But what a note to go out on. Blur is the best kind of arcade racing you can get on the market these days, with great track design, effective power-ups (damn lightning storms) and a variety of cars to unlock. If any game ever deserved a second chance on the market, it’s this one. Ask any of its many players.
50 Cent: Blood On the Sand (THQ)
The problem with most action games these days is that they take themselves way too seriously, and don’t nearly have enough fun with their content. But, after the somewhat muddled 50 Cent: Bulletproof, the rapper went back to basics with the awesome action game Blood On the Sand.
In the game, Fiddy and company chase after a valuable skull, which has been taken by a bunch of bad guys. It’s up to you to clean house with a number of weapons, either alone or with a friend, in your effort to get back your “mother f*ckin’ skull”. A fun classic if there ever was one.
Alan Wake (Microsoft)
Although Remedy Entertainment is more than busy working on a new property, there’s something about Alan Wake that truly stands out from the team’s previous work on the Max Payne series. It’s dark, it’s moody, and, best of all, its jump scares are actually justified.
You follow a novelist as he delves into a deep story, attempting to save the woman he loves in a town that’s on the cusp of complete darkness. It’s phenomenal how effective it remains after all these years, and an HD treatment of this material would certainly be justified. “It’s not a lake, it’s an ocean.”
What a weird and delightful little game Catherine is. Well before Persona truly took off the way it did, Atlus caught quite a bit of attention with its weird little love story/puzzle platformer, with several bizarre twists to go along with it.
The thing that stands out the most about Catherine is its strange story, which involves the mysterious aforementioned character and her crazy antics – and doing whatever it takes to make poor Vincent Brooks obey. This is a cult classic if there ever was one, and an HD version would hit the spot.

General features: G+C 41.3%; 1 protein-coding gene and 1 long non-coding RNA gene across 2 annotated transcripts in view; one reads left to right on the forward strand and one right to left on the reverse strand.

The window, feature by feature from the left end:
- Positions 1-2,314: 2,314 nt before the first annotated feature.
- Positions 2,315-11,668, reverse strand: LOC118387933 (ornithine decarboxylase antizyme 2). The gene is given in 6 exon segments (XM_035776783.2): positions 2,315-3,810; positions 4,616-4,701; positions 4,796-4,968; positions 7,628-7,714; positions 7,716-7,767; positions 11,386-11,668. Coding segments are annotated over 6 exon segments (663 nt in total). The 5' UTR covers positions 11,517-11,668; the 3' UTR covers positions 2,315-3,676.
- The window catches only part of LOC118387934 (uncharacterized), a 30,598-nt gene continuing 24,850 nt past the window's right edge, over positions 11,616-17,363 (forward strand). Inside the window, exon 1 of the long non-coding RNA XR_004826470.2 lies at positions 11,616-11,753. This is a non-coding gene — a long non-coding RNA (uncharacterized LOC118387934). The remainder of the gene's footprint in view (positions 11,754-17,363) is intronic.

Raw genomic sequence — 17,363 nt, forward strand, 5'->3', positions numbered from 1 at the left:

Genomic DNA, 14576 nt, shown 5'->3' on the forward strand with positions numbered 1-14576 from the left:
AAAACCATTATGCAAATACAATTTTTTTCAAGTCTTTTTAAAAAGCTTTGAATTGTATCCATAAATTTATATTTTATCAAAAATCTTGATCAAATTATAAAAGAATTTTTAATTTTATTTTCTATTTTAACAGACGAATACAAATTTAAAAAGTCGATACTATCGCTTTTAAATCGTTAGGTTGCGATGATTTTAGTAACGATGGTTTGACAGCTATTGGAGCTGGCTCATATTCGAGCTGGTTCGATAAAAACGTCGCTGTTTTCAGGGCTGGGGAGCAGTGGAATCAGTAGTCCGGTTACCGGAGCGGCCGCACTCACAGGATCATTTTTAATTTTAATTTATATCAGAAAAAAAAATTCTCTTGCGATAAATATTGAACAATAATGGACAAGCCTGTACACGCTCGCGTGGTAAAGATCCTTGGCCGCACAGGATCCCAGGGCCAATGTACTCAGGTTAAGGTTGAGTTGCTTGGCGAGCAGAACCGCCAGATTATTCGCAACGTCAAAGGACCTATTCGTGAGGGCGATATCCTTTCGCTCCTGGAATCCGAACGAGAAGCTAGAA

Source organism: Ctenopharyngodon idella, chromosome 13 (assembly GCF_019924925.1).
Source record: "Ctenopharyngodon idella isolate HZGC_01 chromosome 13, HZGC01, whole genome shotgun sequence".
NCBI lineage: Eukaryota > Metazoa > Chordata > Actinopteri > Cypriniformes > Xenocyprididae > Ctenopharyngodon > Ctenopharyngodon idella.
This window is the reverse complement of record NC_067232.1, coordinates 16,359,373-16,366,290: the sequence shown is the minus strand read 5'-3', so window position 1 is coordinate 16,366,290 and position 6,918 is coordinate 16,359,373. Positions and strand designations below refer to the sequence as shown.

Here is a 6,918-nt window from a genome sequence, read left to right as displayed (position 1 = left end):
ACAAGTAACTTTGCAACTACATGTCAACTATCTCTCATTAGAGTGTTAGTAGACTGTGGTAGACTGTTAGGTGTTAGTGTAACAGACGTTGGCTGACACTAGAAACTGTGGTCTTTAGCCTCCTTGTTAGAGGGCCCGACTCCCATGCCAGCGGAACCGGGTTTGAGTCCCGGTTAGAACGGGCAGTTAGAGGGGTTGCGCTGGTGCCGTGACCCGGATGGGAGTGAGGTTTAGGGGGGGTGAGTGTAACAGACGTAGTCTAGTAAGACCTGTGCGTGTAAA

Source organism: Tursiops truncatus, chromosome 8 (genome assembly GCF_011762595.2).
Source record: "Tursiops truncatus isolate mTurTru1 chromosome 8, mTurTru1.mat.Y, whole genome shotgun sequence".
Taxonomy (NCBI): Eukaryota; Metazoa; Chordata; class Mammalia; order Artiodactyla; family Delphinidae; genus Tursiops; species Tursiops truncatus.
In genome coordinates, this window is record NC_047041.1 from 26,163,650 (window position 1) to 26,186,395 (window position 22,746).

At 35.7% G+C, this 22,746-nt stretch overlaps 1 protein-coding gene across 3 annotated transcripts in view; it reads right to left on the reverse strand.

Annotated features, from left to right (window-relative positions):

Spec Ops: The Line (2K Games)
During the peak of their popularity, military shooters were all the rage – but the likes of Battlefield 3 just didn’t offer anything in terms of telling a real story. (Instead, we really could’ve cared less.) However, Spec Ops: The Line was truly different, as it brought a lot of moral choices into paly, making you feel the weight of your actions.
The game basically has you battling against rogue enemies who aren’t quite what they seem, and that has the lead character questioning a lot of what he does, including what comes next. The action is pretty standard, but it’s well done, and the multiple endings you can uncover really stick with you long after the game’s over. The Line deserves a re-release, especially in these troubled times.
Shadows of the Damned (Electronic Arts)
Yes, at one point, Electronic Arts was all about releasing innovative games for the Xbox 360 and PlayStation 3, alongside its usual licensed fare. Alice: Madness Returns and Shadows of the Damned arrived at about the same time, and while Alice is a superb title, there’s something about Shadows that truly stands out.
This odd but delightful demon hunting game comes to us from Suda 51 and Grasshopper Manufacture, and is as weird as it gets, with a talking demon gun, goat’s heads that act as door opening switches, and all sorts of strange creatures to gun down. On top of that, the story is incredibly original, and the style just can’t be beat. This is just begging for rediscovery.